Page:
Big news from Vancouver, Washington.

Big news from Vancouver, Washington. If you put 300 students in a room with a bunch of photo booths, electronic whack-a-mole games, and people from the tech industry ready to talk about job opportunities, the whack-a-mole stays silent and the tech industry folks go hoarse from engaging in multiple networking conversations with engaged STEM high school students.


On the morning of April 28, the Southwest Washington STEM Network cosponsored an Education Preview at the Greater Vancouver Chamber of Commerce’s first ever Digital Technology Expo. Over 30 tech companies gathered to share information about their products and advise students from the Vancouver, Camas, Hockinson, and Evergreen School Districts on how best to prepare for job opportunities in their career fields.


Erika Laws, Director of Marketing and Events for the Greater Vancouver Chamber stated: “we see a great value in students and business people interacting. We want our businesses to know there’s a talented stock of people here locally, and we want our students to know that Vancouver is a great place to stay and start their career in the tech sector.”

Genesis & Tara

Evergreen High School seniors Genesis and Tara.

Students took full advantage of interacting with professionals in the tech sector. I tore Evergreen High School seniors and best friends Genesis Payne & Tara Regnie away from speaking with a Washington State University team about coding virtual reality games to talk to me about what they hoped to get out of the event. Genesis stated “this is a great learning opportunity – everything is so different than what we see at school.” Tara echoed “we’re having lots of fun.” Genesis hopes to go into photography and film making and Tara hopes to do graphic design – they were both eager to explain to me how these skills are necessary for video game and virtual reality programming.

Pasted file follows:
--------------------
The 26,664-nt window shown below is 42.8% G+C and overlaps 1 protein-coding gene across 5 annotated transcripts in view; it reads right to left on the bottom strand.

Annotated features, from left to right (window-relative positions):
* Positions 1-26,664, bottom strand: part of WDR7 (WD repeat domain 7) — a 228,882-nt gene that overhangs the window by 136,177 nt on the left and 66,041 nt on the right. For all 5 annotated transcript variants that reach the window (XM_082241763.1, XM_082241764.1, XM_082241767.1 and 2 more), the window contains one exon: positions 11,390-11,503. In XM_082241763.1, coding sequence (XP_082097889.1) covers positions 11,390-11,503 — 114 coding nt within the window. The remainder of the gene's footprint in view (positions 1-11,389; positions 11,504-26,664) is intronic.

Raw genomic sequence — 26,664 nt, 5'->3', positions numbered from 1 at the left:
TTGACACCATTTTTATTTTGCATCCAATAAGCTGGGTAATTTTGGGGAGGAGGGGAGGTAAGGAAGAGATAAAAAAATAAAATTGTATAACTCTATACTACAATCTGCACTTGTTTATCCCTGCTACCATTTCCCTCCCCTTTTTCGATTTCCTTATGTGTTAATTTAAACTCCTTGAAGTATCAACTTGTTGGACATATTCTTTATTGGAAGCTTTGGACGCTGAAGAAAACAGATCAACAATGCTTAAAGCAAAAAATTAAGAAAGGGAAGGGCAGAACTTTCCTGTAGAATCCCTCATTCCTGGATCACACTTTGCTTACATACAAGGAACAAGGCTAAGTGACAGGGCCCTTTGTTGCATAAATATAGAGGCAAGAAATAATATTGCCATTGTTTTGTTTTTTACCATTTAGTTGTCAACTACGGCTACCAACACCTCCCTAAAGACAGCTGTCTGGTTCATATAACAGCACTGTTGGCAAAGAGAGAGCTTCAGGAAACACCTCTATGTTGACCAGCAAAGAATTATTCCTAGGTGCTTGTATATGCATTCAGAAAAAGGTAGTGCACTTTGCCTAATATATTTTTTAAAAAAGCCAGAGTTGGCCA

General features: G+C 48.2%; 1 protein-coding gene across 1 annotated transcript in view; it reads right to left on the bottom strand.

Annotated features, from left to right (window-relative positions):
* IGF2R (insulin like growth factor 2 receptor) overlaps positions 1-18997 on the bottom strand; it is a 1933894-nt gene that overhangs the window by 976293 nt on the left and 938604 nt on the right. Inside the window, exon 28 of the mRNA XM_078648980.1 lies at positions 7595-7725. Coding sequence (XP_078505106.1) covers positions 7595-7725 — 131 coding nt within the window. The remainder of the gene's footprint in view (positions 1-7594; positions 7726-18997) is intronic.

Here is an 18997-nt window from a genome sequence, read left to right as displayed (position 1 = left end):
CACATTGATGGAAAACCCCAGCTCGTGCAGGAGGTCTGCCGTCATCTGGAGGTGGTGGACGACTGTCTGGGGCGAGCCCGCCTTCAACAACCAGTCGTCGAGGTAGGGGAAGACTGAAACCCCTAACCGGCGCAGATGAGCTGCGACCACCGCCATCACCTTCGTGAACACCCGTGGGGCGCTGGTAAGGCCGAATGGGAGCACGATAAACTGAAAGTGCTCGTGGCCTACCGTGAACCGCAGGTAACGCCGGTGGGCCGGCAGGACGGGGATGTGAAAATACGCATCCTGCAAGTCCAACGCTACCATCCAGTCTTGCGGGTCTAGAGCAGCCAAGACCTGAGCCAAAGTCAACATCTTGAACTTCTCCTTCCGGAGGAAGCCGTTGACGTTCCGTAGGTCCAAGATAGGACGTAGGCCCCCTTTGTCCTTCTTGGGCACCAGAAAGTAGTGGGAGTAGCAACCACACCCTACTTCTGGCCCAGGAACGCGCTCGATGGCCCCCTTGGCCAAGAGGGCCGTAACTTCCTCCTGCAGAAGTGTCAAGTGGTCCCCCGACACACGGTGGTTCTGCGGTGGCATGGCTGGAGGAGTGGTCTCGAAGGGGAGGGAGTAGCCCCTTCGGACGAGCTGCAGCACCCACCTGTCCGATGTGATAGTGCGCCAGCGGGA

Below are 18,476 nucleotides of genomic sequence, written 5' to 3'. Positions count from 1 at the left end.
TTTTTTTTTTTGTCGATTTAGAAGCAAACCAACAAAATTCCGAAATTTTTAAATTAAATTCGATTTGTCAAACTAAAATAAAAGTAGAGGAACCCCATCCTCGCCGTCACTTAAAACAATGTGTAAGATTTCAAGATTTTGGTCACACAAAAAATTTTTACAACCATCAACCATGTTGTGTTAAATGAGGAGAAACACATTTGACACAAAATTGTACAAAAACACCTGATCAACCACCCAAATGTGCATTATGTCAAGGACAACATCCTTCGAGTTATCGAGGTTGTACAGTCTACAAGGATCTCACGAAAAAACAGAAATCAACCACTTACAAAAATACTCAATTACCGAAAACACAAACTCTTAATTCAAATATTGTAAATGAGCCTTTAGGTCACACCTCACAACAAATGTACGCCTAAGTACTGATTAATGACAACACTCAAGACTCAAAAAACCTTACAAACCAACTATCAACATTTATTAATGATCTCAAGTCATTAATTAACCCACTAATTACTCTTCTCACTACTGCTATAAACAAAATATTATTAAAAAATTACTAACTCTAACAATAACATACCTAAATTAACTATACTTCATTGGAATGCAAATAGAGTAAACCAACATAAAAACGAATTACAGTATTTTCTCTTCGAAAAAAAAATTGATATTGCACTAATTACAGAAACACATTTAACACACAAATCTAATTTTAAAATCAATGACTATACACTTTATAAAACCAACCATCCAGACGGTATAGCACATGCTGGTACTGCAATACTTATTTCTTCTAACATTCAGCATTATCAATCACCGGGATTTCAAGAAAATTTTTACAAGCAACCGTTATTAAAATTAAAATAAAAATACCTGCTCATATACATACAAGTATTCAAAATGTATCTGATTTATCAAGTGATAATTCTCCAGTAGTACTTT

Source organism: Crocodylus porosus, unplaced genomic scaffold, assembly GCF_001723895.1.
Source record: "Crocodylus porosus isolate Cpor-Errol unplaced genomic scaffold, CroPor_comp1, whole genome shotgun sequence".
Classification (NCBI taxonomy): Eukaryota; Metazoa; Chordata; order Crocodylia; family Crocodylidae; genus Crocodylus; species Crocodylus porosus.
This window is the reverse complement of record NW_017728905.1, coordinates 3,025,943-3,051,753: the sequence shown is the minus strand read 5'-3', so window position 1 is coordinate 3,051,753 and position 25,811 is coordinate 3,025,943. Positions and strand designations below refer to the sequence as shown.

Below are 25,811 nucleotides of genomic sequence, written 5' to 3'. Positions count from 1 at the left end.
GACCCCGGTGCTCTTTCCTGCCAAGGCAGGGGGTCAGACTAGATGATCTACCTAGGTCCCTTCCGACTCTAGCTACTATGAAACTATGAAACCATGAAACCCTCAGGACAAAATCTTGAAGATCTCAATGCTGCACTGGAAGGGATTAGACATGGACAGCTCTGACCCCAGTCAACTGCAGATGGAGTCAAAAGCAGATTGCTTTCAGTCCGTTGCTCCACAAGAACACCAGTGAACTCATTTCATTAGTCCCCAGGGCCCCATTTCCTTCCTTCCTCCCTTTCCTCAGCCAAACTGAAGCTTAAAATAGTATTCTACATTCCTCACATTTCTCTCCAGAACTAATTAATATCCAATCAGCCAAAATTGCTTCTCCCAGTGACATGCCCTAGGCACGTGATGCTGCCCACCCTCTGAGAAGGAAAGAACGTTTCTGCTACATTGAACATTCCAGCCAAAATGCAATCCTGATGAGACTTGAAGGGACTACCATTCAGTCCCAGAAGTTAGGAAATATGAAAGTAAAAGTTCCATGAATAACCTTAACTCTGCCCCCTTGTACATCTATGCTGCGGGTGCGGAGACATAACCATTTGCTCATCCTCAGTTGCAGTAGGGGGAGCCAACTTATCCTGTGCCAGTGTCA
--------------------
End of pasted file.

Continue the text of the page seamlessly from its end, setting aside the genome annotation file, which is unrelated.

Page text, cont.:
Business representatives also enjoyed engaging with students. Daniel Choi, a sales manager at PSAV, the largest hotel A/V provider in the world, said “I hope to inspire kids to find a career in audio and video production. Students can start their careers at PSAV with a two year degree in recording technology. I started out right out of school as a tech, and I’ve been promoted to sales manager after four years at this job.” By the end of the event students were lined up to talk to him about potential careers in his field.

Port of Vancouver

Port of Vancouver staff ready to talk with students.

Julie Rawls, Community Relations Specialist at the Port of Vancouver, echoed the availability of local jobs: “The Port of Vancouver is all about job creation. There are so many jobs and careers at the Port. Students can get involved if they have an environmental science degree or any number of technical certifications – we’ve got jobs open from pipe fitters to security.”


Educators found the event especially valuable for their students. Said Timothy Larsen, a teacher at Vancouver iTECH Prep, “Students are here today to practice their soft skills – to articulate their passions and skills to business owners. Before we arrived we practiced networking skills, and I hope students will come away with a confidence boost.”


Timothy’s students affirmed the value of practicing soft skills. Darlene and Rachel, tenth graders at iTECH, laughed as they told me that students at their school can be a bit socially awkward so it was great to get practice networking with adults who work at businesses.


Throughout the two hour event, students got lots of practice networking. Southwest Washington STEM Network Director Ted Feller stated “We want to create an atmosphere that allows students and businesses to learn from each other.” From the amount of business cards exchanged and notes taken, it’s clear that learning happened for both students and industry members.